Who said butterfly is just for kids? Why can’t Masters and fitness swimmers experience the exhilaration and feeling of freedom of the fly (short for butterfly) in their workouts? Why shouldn’t we add variety, challenge and extra conditioning benefits to our swim routines?
It’s true that many adult swimmers are intimidated by the butterfly. For most people, fly is the most challenging of all the strokes. Upper body and back strength are necessary, and both flexibility and good stroke coordination are vital. But most fitness and Masters swimmers have the ability to learn to swim butterfly. Don’t be shy about the fly. Begin training with water exercise drills to add strength and develop stroke technique and coordination.
Butterfly is done in a prone (face down) streamlined body position.
Your arms pull simultaneously in a symmetrical double “S-shaped” pull, also sometimes known as the “keyhole” arm stroke. It traces a path similar to the crawl S-shaped pull but without a body roll. First pull your arms outward and downward; then continue extending your arms down to your thighs. Your arm recovery is out of the water. The power of your arm motion accounts for most of the forward propulsion (approximately 70 percent).
Use the dolphin kick, which is similar to a flutter kick with your feet remaining together. Let your body undulate as you kick. Overall, the kick accounts for about 30 percent of the power of the butterfly stroke.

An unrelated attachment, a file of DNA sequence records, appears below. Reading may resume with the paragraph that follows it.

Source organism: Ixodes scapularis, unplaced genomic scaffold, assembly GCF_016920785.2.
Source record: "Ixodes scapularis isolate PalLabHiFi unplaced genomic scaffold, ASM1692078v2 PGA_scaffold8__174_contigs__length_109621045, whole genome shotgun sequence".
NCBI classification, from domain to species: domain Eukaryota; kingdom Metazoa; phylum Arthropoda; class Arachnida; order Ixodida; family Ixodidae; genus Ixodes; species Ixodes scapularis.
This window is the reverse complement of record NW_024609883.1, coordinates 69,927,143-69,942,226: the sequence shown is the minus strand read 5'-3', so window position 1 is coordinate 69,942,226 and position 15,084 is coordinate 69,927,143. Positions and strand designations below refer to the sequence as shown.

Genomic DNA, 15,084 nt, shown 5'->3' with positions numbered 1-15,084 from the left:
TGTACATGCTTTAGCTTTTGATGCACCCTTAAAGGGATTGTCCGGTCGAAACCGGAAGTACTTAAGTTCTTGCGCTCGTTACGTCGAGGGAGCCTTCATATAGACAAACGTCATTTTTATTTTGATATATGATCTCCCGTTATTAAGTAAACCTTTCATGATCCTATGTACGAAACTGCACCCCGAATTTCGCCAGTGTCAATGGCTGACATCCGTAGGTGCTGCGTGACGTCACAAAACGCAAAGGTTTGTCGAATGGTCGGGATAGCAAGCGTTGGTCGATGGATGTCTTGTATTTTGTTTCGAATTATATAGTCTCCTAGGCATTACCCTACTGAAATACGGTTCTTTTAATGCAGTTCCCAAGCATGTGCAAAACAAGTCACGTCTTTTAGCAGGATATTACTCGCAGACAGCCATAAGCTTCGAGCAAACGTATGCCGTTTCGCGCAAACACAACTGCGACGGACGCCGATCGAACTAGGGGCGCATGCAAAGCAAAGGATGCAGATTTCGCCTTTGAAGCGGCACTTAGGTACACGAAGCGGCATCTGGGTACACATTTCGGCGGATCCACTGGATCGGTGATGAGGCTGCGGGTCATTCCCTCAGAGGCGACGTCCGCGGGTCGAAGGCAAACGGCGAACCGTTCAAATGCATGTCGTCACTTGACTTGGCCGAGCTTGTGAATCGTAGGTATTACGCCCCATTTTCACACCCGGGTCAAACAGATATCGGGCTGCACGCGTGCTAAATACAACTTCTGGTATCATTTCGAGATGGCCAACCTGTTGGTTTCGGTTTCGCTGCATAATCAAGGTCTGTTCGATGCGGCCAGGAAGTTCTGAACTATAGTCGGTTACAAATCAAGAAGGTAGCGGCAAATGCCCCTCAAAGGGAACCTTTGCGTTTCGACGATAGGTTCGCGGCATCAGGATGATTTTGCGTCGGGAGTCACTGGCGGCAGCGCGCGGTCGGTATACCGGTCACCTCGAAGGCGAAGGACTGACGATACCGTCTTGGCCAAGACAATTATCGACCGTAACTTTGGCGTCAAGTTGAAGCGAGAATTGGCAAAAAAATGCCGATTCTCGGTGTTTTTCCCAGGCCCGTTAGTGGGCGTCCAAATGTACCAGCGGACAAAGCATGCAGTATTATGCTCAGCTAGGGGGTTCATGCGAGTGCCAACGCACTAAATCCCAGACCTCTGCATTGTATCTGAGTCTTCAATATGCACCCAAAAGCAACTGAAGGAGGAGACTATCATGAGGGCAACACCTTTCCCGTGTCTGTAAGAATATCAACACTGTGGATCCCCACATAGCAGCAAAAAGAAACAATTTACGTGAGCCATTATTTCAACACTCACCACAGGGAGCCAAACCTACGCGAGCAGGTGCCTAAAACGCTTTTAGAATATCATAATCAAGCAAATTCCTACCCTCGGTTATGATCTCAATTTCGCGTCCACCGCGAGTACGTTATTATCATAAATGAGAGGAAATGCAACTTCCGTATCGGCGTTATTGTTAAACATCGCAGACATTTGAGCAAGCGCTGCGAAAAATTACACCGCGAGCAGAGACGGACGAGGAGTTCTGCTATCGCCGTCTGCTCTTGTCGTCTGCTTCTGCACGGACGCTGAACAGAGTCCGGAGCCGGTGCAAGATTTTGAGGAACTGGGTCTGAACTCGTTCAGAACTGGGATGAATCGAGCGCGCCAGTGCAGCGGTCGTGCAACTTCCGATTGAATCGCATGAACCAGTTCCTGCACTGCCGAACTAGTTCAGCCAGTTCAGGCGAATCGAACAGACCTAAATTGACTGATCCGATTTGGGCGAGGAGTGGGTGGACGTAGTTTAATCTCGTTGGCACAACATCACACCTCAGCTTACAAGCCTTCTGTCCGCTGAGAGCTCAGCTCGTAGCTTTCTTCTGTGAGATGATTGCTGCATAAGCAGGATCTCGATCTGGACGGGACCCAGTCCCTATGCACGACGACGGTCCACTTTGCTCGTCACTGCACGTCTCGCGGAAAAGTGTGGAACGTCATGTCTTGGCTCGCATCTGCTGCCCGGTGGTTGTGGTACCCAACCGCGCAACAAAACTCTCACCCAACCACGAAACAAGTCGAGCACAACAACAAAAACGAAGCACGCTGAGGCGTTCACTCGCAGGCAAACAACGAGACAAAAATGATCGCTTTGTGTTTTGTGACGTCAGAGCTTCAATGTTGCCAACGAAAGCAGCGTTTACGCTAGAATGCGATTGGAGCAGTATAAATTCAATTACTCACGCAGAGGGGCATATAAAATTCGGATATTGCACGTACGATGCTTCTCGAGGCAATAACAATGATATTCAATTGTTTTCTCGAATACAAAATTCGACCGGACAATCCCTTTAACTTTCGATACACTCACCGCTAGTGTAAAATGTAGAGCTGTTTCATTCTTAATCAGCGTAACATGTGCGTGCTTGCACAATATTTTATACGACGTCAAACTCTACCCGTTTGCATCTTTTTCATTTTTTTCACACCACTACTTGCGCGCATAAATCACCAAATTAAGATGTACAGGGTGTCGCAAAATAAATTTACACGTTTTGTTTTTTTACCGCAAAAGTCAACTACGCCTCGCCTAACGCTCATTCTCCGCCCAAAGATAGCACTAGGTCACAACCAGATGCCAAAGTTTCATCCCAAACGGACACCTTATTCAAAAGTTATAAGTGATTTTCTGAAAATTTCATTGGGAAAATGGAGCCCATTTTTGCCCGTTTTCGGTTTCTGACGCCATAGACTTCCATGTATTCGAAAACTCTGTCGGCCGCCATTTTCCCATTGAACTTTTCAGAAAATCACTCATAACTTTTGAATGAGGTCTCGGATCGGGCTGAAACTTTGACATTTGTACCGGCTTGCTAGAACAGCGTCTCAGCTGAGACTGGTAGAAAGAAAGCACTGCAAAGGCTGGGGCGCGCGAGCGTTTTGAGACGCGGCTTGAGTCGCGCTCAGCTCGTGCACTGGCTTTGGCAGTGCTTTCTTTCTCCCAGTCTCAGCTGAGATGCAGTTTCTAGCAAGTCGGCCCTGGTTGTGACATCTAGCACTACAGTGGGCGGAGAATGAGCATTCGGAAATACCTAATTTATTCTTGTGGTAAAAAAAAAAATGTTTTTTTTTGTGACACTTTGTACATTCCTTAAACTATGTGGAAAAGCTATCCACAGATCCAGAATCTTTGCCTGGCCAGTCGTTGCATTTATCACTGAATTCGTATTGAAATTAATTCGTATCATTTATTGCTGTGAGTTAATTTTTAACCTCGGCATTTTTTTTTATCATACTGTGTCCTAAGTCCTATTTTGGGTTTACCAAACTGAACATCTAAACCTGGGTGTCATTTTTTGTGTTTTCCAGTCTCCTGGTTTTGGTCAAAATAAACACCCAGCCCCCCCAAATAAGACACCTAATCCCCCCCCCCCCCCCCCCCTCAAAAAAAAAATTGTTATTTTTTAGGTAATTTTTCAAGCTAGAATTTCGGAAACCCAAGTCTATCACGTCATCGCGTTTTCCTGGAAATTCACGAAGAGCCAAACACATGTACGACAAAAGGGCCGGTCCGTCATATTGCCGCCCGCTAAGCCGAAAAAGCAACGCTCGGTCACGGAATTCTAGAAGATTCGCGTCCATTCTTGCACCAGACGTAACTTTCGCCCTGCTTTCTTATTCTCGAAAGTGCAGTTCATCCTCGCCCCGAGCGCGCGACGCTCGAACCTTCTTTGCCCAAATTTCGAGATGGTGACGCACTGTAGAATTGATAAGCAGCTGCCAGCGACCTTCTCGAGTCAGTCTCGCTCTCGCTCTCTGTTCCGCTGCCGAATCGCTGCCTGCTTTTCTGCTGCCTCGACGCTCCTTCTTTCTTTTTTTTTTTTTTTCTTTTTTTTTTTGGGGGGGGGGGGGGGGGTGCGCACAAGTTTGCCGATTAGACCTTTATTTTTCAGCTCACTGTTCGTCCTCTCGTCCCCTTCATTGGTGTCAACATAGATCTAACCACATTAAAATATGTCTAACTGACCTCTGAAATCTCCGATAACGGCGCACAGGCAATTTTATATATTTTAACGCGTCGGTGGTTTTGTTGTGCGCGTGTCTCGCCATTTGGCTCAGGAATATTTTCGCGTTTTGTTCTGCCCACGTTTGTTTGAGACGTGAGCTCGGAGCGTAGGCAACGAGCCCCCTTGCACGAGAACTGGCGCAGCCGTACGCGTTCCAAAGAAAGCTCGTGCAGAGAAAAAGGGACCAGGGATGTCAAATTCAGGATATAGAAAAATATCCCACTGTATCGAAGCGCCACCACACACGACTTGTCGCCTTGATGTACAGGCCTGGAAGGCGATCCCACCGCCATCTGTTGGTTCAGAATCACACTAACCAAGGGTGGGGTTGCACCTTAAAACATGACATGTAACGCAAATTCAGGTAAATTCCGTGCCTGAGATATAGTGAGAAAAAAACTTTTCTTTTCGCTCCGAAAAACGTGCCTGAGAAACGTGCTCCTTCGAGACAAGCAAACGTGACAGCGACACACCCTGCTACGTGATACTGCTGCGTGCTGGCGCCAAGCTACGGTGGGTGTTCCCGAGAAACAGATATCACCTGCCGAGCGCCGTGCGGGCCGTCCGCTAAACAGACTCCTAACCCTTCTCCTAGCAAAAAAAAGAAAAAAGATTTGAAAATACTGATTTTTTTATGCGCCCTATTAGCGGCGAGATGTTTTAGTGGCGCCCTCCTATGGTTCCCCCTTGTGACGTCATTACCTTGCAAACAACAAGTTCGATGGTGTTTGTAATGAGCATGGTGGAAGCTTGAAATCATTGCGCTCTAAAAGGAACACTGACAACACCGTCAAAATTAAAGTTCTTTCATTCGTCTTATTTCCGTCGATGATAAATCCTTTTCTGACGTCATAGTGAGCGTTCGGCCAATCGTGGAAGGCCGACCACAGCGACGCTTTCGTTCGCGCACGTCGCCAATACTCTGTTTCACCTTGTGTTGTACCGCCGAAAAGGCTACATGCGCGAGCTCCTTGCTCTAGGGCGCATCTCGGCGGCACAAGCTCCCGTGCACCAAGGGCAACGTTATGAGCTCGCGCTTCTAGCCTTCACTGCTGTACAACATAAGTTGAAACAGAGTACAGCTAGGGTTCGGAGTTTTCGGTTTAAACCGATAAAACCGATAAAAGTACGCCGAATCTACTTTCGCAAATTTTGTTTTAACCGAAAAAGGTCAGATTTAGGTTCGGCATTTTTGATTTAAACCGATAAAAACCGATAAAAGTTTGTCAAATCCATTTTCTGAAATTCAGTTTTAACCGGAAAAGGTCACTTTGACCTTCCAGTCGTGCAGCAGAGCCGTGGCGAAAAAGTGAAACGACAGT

Breathing and Coordination
Lift your head out of the water to inhale as your arms complete the pull. Then return your head into the water and exhale through both your nose and mouth, forming bubbles underwater continuously. See also this article about Suzanne Heim-Bowen
Double Arm Circles
Stand, then walk in chest-deep water, while practicing simultaneous arm circles with the S-shaped pattern. Feel for the “still” water as you pull; brush your thumbs past your thighs before recovering with your arms out of the water.
Stand with your back against the pool wall. Extend your arms to the sides and hold onto the edge. Place your feet on the wall, with your back slightly arched. As you push off from the wall with your legs, lunge forward by recovering your arms over the water with the butterfly arm pull.
Dolphin Kick with Fins
Sit on the pool edge, with your knees bent. Drop your heels to touch the wall, then simultaneously straighten your knees and lift your legs to the water’s surface, toes pointed.
Stand in chest-deep water with your arms forward on the water’s surface. As your arms circle downward into the water, bend your knees. As your arms brush by your thighs and recover out of the water, straighten your legs. This simulates the coordination of the butterfly arms and leg motion with a single beat kick.
In deep water, wearing fins, grasp the pool’s edge with one arm, keeping your body in a vertical position. With your legs together, press your hips alternately forward and backward, keeping your knees relaxed and allowing your hips and legs to move in a dolphin-like movement. The fins accentuate the rhythm of the body wave that distinguishes “good” butterfly. Try a monofin to concentrate on simultaneous movement; it also provides extra water resistance for strengthening.